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Something too liberal ;----pray thee, take pain
Thy skipping spirit; lest, through thy wild behaviour, i I be misconstru'd in the place I go to,
And lose my hopes.
240 If I do not put on a sober habit, BTalk with respect, and swear but now and then,
Wear prayer-books in my pocket, look demurely ; a Nay more, while grace is saying, hood mine eyes
Thus with my hat, and sigh, and say, amen ;
Bass. Well, we shall see your bearing.
By what we do to-night.
251 Bass. No, that were pity; I would entreat you rather to put on Your boldest suit of mirth, for we have friends That purpose
merriment: But fare you well,
Gra. And I must to Lorenzo, and the rest ;
SHYLOCK's House. Enter JESSICA and LAUNCELOT.
Jes. I am sorry, thou wilt leave
father Our house is hell, and thou, a merry devil, 260 Didst rob it of some taste of tediousness : But fare thee well; there is a ducat for thee. And, Launcelot, soon at supper shalt thou see Lorenzo, who is thy new master's guest : Give him this letter ; do it secretly, And so farewel; I would not have my
father See me talk with thee.
Laun. Adieu !-tears exhibit my tongue.Most beautiful Pagan,-most sweet Jew! if a Chris. tian did not play the knave, and get thee, I am much deceiv'd ; but, adieu! these foolish drops do somewhat drown my manly spirit; adieu ! (Exit. 279
Jes. Farewel, good Launcelot. Alack, what heinous sin is it in me, To be asham'd to be my father's child ! But though I am a daughter to his blood, I am not to his manners: O Lorenzo, If thou keep promise, I shall end this strife ; Become a Christian, and thy loving wife. [Exit.
The Street. Enter GRATIANO, LORENZO, SALARINO,
Lor. Nay, we will slink away
in supper-time; Disguise us at my lodging, and return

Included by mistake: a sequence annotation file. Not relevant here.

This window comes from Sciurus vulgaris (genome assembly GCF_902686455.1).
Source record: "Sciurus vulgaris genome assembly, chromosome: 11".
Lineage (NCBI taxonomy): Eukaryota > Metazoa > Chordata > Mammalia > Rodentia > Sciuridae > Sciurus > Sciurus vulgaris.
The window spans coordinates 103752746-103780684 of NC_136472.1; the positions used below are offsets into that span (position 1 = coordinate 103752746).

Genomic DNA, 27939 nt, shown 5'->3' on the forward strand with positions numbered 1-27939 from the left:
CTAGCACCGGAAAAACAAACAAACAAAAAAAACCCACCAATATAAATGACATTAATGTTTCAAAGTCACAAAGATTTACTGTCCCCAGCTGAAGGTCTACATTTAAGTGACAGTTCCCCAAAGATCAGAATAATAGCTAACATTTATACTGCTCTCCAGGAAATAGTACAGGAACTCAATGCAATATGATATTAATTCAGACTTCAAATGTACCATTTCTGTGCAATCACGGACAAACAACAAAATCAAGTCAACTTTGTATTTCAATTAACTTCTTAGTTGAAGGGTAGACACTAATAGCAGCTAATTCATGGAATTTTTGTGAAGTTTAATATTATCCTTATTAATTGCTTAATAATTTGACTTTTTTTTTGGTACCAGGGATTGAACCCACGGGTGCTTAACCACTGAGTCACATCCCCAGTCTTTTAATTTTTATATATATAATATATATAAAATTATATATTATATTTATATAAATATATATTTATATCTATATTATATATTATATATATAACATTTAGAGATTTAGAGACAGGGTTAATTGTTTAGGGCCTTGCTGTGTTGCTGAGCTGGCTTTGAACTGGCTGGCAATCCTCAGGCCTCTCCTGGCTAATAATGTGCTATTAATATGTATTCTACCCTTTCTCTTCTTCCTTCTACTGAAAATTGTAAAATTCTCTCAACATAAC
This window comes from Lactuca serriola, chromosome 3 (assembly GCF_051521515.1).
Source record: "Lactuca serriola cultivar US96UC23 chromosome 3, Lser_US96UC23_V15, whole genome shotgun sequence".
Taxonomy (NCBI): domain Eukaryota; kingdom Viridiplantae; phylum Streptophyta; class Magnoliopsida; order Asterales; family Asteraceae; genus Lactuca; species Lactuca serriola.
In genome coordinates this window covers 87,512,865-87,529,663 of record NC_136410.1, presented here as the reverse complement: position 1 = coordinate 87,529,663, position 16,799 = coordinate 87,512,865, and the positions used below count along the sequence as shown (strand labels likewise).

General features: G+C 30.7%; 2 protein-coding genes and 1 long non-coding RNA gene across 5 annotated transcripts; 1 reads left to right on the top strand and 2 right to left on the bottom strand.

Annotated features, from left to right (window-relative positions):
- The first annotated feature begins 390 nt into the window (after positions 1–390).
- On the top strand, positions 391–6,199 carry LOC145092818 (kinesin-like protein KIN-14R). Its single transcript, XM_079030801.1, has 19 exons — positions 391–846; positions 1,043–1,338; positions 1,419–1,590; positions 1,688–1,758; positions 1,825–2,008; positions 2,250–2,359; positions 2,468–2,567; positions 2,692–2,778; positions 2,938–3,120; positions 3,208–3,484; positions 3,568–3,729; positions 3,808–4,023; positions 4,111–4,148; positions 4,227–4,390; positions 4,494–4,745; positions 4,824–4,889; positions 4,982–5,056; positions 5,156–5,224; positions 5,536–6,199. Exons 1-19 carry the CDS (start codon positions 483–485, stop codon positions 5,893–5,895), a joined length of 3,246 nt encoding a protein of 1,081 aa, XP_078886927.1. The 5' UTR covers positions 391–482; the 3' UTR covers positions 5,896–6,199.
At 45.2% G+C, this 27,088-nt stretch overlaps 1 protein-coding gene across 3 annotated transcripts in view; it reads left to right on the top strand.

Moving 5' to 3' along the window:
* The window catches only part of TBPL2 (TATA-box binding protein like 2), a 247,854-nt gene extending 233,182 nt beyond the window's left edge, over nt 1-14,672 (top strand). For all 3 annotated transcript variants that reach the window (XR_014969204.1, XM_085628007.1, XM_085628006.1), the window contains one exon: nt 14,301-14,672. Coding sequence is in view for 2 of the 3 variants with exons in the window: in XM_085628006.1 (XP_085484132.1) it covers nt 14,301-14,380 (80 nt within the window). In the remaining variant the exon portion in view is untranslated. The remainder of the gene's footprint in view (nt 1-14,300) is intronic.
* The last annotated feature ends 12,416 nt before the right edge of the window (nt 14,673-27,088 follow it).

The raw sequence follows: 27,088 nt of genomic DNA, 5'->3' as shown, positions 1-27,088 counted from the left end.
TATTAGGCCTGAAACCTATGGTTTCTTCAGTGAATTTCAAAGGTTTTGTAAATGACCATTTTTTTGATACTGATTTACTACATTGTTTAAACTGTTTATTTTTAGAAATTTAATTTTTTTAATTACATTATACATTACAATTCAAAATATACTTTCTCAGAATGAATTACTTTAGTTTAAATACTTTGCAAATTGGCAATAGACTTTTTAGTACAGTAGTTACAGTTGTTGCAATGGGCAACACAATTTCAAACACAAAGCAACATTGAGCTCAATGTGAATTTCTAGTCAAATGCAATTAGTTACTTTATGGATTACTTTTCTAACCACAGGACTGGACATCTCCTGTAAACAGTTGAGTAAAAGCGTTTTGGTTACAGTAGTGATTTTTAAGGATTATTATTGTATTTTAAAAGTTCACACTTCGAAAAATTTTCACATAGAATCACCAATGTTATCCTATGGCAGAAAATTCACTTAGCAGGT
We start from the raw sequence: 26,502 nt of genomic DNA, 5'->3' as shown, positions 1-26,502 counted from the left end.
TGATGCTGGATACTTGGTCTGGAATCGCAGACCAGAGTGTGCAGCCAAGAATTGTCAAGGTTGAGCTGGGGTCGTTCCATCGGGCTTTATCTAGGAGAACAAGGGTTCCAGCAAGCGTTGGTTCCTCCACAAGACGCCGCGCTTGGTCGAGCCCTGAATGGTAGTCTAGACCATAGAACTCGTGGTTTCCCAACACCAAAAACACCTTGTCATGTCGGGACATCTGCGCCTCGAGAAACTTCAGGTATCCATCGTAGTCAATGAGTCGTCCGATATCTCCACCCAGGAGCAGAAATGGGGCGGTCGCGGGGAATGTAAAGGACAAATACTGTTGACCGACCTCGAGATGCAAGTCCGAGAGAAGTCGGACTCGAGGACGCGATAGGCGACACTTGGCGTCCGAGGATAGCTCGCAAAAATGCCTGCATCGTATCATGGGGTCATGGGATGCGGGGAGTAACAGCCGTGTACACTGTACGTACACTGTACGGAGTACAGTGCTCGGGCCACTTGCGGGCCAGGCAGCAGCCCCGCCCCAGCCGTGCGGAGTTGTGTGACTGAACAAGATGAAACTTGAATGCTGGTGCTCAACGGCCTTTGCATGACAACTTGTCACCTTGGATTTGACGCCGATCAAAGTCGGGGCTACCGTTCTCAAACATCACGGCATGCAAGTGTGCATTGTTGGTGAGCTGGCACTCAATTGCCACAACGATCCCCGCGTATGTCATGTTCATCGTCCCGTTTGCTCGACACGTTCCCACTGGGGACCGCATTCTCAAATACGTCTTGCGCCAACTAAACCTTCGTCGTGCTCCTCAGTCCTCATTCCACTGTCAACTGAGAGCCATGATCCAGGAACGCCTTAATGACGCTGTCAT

281 All in an hour.
Gra. We have not made good preparation.
Sala. 'Tis vile, unless it may be quaintly ordered;
hours To furnish us :
Enter LAUNCELOT, with a Letter. Friend Launcelot, what's the news ?
Laun. An it shall please you to break up this, it shall seem to signify.
Gra. Love-news, in faith.
Laun. Marry, sir, to bid my old master the Jew to
I will not fail her ;-Speak it privately : go. 301
Sal. Ay, marry, I'll be gone about it straight.
Lor. Meet me, and Gratiano,
[Exeunt SALAR. and SALAN, Gra, Was not that letter from fair Jessica ? 310 Lor. I must needs tell thee all : she hath di
rected, How I must take her from her father's house; What gold, and jewels, she is furnish'd with; What page's suit she hath in readiness. If e'er the Jew her father come to heaven, It will be for his gentlę daughter's sake: And never dare misfortune cross her foot, Unless she do it under this excuse, That she is issue to a faithless Jew, Come, go with me; peruse this, as thou goest : 320 Fair Jessica shall be
SHYLOCK's House, Enter SHYLOCK, and LAUN
CELOT. Shy. Well, thou shalt see, thy eyes shall be thy
judge, The difference of old Shylock and Bassanio :
What, Jessica !-thou shalt not gormandize,
Laun. Why, Jessica !
Laun. Your worship was wont to tell me, that I could do nothing without bidding.
331 Enter JESSICĄ. Jes. Call you? What is your will ?
Shy. I am bid forth to supper, Jessica ; There are my keys :-But wherefore should I go? I am not bid for love ; they flatter me : But yet I'll go in hate, to feed upon The prodigal Christian. -Jessica, my girl, Look to my house :-I am right loth to go; There is some ill a brewing towards my rest, For I did dream of money-bags to night. 340
Laun. I beseech you, sir, go ; my young master doth expect your reproach,
Shy. So do I his.
Laun. And they have conspired together,--I will not say, you shall see a masque; but if you do, then it was not for nothing that my nose fell a bleeding on black-monday last, at six o'clock i' the morning, falling out that year on Ash-Wednesday was four year in the afternoon. Shy. What ! are there masques ? Hear you me, Jessica :